Note that this first set of European Sustainability Reporting Standards is only the beginning. More detailed standards are expected to follow over the course of the coming years, focusing on specific sectors or company types (e.g., SMEs).
Feel free to reach out to us if you want to explore how our carbon accounting platform can help you preparing for the CSRD.
Appendix: detailed climate change related disclosure requirements
|E1-1||Transition plan for climate change mitigation||The company shall disclose its plans to ensure that its business model and strategy are compatible with the transition to a climate-neutral economy and with limiting global warming to 1.5 °C in line with the Paris Agreement.|
|E1-2||Policies implemented to manage climate change mitigation and adaptation||The company shall disclose its policies related to climate change mitigation and its policies related to climate change adaptation.|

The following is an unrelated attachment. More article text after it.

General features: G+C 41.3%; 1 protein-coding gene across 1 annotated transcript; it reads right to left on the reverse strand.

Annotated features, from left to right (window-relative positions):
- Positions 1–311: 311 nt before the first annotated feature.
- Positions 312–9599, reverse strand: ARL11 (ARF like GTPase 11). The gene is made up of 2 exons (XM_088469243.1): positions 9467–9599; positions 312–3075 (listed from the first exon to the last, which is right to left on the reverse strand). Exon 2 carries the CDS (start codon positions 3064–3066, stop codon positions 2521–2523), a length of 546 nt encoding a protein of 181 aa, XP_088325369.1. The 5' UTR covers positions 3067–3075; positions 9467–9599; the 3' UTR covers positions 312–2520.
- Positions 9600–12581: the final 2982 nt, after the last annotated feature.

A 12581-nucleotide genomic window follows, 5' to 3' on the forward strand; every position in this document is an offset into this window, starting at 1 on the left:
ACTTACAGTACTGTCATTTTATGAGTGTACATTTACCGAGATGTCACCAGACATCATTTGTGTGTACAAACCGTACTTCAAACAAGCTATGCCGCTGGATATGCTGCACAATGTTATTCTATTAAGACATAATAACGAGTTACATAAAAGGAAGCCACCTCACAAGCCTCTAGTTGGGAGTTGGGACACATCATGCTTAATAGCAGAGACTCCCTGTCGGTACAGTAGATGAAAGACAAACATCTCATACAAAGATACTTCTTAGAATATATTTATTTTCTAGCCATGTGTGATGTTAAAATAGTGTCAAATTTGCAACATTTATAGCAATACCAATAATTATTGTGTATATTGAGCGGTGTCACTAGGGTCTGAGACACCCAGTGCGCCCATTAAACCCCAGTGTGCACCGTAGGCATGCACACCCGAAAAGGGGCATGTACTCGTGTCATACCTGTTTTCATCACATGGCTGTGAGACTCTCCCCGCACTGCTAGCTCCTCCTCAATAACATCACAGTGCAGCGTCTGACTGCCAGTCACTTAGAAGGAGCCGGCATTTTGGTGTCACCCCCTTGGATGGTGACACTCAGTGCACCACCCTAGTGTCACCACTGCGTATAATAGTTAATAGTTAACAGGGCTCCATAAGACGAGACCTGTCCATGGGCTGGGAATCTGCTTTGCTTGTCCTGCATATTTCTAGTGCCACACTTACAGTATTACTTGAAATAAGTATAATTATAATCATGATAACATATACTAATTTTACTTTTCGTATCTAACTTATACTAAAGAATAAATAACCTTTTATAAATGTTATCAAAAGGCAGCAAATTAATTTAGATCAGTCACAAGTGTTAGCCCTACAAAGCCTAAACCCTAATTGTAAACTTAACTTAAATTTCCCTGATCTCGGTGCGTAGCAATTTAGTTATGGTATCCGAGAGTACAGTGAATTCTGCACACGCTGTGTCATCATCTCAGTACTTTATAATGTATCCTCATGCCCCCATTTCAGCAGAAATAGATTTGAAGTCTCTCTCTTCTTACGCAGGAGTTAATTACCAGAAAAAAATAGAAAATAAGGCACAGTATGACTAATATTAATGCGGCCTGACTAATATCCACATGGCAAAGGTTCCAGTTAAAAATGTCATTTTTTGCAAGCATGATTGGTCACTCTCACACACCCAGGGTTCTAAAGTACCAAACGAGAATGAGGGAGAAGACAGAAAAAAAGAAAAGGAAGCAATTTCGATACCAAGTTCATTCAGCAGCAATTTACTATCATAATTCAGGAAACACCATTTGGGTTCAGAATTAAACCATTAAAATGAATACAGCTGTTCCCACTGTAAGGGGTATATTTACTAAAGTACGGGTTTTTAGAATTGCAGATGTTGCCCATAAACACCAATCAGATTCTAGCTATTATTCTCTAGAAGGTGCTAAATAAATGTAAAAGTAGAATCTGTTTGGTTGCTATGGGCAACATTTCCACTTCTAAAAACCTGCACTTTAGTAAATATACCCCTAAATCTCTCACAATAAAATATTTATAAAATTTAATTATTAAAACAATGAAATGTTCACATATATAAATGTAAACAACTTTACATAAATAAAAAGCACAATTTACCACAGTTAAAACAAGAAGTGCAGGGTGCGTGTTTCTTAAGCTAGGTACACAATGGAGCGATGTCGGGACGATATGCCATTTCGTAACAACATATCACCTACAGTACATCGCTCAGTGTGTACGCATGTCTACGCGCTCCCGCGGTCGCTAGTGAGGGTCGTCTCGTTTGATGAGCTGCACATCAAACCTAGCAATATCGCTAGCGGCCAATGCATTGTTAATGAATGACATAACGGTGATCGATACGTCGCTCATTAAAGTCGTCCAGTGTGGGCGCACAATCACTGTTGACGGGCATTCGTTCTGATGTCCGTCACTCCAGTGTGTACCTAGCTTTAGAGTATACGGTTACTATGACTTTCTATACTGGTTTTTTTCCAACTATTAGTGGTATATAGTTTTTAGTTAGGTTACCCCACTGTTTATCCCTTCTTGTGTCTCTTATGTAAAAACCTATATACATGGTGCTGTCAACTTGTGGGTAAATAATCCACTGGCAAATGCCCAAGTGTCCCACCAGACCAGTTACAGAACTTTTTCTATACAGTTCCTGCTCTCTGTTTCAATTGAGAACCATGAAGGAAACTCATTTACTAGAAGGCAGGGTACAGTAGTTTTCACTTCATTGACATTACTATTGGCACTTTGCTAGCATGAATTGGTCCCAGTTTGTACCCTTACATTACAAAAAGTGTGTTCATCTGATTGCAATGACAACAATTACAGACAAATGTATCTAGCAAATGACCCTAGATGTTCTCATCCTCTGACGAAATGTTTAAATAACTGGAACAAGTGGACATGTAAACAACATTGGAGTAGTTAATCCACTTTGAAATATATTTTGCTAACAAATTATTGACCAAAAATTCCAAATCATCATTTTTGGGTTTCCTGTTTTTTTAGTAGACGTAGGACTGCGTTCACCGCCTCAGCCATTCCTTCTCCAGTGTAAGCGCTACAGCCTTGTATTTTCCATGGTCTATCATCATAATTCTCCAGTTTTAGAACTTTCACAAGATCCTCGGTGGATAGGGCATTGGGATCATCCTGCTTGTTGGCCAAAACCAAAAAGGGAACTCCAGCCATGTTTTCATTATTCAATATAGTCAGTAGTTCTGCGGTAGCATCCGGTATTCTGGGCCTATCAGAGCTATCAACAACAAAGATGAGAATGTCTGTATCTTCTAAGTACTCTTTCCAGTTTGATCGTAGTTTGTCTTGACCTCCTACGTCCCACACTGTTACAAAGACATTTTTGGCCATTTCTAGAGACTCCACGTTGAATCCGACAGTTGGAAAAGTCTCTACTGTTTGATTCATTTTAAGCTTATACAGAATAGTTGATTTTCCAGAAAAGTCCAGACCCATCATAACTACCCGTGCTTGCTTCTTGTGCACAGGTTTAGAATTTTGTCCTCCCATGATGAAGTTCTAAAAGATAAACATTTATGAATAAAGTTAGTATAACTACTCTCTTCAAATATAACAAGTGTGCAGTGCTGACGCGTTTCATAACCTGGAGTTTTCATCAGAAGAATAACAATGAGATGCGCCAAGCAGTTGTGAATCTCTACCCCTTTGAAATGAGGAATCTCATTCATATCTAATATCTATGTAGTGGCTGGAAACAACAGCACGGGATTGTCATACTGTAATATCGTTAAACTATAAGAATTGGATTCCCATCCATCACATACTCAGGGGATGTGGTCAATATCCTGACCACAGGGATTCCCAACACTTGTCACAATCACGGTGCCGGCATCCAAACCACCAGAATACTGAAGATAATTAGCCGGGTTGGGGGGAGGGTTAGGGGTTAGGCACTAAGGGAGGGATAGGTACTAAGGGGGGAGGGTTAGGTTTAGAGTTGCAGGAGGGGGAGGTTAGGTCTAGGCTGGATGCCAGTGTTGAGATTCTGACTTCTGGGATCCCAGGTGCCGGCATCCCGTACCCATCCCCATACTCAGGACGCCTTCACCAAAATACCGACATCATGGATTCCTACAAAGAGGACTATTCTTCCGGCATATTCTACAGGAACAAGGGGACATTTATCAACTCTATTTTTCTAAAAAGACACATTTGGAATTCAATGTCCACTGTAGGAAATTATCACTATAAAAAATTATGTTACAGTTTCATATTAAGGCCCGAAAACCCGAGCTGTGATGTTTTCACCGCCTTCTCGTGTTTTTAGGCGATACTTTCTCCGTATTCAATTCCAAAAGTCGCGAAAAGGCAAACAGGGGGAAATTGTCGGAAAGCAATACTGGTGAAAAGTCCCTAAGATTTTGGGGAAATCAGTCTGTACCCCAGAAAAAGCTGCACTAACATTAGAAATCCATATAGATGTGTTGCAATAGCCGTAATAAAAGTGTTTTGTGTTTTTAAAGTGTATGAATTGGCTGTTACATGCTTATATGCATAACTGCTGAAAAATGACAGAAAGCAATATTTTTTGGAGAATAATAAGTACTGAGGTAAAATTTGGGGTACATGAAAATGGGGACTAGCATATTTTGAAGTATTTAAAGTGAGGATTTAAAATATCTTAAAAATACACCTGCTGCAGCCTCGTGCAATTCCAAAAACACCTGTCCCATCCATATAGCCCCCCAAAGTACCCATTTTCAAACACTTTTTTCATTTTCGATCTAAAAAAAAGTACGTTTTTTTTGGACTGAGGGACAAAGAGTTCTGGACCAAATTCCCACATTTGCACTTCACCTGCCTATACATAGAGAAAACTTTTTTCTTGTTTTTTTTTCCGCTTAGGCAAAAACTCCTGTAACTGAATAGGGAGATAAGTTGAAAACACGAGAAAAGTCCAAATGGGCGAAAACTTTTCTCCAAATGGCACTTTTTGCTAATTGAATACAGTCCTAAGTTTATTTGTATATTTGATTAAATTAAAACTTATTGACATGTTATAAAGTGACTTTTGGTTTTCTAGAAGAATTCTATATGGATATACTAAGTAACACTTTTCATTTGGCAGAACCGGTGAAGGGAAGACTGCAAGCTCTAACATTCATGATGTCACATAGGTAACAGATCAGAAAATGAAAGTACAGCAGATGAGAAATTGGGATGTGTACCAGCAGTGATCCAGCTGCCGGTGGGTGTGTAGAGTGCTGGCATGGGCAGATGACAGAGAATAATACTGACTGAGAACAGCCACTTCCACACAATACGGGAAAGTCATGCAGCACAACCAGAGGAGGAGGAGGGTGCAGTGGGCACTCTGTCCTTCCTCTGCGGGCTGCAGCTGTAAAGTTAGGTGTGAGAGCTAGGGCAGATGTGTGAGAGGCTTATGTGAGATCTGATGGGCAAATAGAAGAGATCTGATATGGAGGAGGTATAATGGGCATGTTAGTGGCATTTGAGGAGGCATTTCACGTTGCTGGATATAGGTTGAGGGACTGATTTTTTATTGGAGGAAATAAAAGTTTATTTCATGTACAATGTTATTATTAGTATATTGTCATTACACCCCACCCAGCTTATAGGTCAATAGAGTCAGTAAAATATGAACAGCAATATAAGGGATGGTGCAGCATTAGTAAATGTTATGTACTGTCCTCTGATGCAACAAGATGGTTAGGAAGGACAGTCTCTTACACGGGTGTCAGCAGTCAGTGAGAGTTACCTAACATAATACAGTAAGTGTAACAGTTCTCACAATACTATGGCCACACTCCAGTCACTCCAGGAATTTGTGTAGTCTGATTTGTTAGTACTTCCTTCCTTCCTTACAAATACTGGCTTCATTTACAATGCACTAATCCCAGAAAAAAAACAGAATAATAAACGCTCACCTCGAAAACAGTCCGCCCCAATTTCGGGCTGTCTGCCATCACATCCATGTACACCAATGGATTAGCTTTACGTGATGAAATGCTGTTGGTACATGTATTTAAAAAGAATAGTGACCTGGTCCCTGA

|E1-3||Measurable targets for climate change mitigation and adaptation||The company shall disclose the climate-related targets it has adopted.|
|E1-4||Climate change mitigation and adaptation action plans and resources||The company shall disclose its climate change mitigation and adaption action plans and the resources allocated for their implementation.|
|E1-5||Energy consumption and mix||The company shall provide information on its energy consumption.|
|E1-6||Energy intensity per net turnover||The company shall provide information on the energy consumption associated with activities in high climate impact sectors per net turnover of these activities.|
|E1-7||Scope 1 GHG emissions||The company shall disclose its gross Scope 1 GHG emissions in metric tons of CO2 equivalent.|